The article's author takes exception to the change in emphasis, but I support it. American public and higher education has been declining in recent decades, producing less literate graduates or none at all. Falling back on traditional measures for quality schooling clearly will only perpetuate the problem, as U.S. students fall further and further behind their counterparts in Asia and Europe, particularly in the sciences and math. It appears to me to be a step in the right direction to recruit economically disadvantaged (but otherwise intelligent) students, to produce rigorous, innovative scholarship, and to encourage public service. "Ask not .... "

Well, we Americans may have our economic and political problems, but when it comes to being cool, in the eyes of the world we are the coolest. A social networking poll asked 30,000 respondents in 15 countries to rate the coolest nationality. After the U.S., Brazil, Spain, Italy, France, England, the Netherlands, Mexico, Argentina, and Russia rounded out the top ten. At the bottom of the list (in descending order) were Germany, Canada, Turkey, Poland, and Belgium. Obviously a descriptor like "cool" is highly subjective, but hey, we'll take what we can get.

Speaking of getting ~ and bringing us full circle back to the deficiencies in American education ~ thanks to Sheril Kirshenbaum for the link to a bar graph (see below, click to enlarge) showing annual federal spending per person on five budgetary recipients:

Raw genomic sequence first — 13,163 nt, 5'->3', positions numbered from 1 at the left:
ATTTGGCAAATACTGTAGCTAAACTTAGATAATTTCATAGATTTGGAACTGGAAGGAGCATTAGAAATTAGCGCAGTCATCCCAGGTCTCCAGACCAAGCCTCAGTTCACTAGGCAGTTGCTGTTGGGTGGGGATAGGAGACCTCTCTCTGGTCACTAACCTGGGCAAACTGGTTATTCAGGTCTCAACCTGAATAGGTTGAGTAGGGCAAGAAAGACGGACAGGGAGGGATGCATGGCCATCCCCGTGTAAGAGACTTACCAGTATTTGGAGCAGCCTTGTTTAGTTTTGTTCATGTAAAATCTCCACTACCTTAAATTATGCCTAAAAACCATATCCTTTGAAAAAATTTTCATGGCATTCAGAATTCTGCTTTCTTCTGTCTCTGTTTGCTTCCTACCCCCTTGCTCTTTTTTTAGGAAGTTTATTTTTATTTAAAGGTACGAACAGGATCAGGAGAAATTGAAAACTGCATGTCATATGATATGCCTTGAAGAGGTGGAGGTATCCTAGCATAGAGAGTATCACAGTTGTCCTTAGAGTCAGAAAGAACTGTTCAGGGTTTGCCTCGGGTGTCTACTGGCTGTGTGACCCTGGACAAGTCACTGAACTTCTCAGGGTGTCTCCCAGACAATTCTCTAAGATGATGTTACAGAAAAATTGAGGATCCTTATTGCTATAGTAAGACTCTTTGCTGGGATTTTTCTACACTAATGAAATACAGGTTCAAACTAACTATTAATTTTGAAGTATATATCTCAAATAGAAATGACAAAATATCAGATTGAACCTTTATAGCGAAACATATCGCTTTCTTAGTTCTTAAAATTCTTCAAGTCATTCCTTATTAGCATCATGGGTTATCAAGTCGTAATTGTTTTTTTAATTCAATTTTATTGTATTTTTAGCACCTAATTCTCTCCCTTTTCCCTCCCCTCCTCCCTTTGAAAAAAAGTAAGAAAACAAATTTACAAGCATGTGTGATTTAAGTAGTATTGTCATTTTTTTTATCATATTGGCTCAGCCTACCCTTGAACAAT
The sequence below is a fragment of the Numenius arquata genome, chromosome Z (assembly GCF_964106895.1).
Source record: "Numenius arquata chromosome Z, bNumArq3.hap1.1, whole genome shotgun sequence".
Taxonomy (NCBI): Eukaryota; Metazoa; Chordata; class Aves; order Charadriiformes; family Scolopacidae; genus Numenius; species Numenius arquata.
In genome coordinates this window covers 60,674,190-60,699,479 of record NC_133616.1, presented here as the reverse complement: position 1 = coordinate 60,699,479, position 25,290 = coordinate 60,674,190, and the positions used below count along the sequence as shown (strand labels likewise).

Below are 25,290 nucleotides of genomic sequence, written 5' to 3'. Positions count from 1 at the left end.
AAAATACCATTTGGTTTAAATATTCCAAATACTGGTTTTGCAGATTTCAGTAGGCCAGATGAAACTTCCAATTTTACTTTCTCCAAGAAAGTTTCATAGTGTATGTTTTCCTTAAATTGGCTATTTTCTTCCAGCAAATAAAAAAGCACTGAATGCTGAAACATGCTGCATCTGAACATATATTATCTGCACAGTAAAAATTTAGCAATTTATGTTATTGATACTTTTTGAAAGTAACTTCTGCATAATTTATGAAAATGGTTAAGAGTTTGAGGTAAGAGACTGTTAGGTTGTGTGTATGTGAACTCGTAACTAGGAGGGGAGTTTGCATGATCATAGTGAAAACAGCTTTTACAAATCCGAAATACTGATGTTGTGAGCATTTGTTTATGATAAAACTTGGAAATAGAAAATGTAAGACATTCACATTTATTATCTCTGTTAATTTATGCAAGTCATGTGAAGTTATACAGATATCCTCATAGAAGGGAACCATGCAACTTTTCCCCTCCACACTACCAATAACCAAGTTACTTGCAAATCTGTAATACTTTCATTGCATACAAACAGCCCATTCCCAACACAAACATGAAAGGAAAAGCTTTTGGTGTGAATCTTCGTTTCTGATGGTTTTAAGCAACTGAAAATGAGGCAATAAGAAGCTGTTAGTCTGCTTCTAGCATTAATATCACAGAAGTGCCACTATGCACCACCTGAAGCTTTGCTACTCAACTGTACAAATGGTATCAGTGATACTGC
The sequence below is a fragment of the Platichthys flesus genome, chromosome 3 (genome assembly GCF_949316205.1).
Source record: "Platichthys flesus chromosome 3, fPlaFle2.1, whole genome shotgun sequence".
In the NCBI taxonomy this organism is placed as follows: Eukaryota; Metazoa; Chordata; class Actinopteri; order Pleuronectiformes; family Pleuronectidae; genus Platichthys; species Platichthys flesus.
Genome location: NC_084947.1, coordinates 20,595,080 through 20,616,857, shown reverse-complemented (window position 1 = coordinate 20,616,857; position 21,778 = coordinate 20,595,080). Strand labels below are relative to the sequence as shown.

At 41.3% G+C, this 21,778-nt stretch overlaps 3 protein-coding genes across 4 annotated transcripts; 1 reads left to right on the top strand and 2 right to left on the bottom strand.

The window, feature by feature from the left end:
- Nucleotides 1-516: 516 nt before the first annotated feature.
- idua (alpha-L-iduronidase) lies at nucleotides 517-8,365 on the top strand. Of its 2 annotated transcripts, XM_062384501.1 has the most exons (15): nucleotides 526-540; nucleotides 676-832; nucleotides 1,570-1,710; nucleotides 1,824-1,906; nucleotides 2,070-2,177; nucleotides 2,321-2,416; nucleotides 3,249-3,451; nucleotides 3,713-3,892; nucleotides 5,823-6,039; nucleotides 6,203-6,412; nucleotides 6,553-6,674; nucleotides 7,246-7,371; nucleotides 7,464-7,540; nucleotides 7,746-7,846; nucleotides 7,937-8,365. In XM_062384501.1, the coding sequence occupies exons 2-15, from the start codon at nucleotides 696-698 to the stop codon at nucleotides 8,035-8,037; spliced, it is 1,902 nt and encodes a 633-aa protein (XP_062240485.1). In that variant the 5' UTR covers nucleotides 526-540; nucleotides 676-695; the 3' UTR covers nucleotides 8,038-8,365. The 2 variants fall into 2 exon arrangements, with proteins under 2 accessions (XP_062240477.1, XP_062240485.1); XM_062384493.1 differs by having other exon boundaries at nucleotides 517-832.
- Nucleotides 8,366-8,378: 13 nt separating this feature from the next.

~ Medicare and Medicaid ~ $2,746

~ Social Security ~ $2,364

~ National Science Foundation ~ $22 (yes, $22 per year)

~ Department of Defense ~ $2,981

~ 10 years of 'terrorism wars' ~ $7,486

What does this say about our national priorities? Two social service categories account for 32.7 percent of the total. Science research funding accounts for 0.001 percent of the total. Two military categories account for 67.1 percent of the total, with the wars in Iraq and Afghanistan hemorrhaging 48 percent of the total by themselves. Without those wars, and with a more streamlined military attuned to the needs of the 21st century, we would have no budget crisis. We could be paying down our national debt rather than bickering over raising the debt ceiling, nearly pushing the nation into bankruptcy in the process. The numbers don't lie.

06 September 2011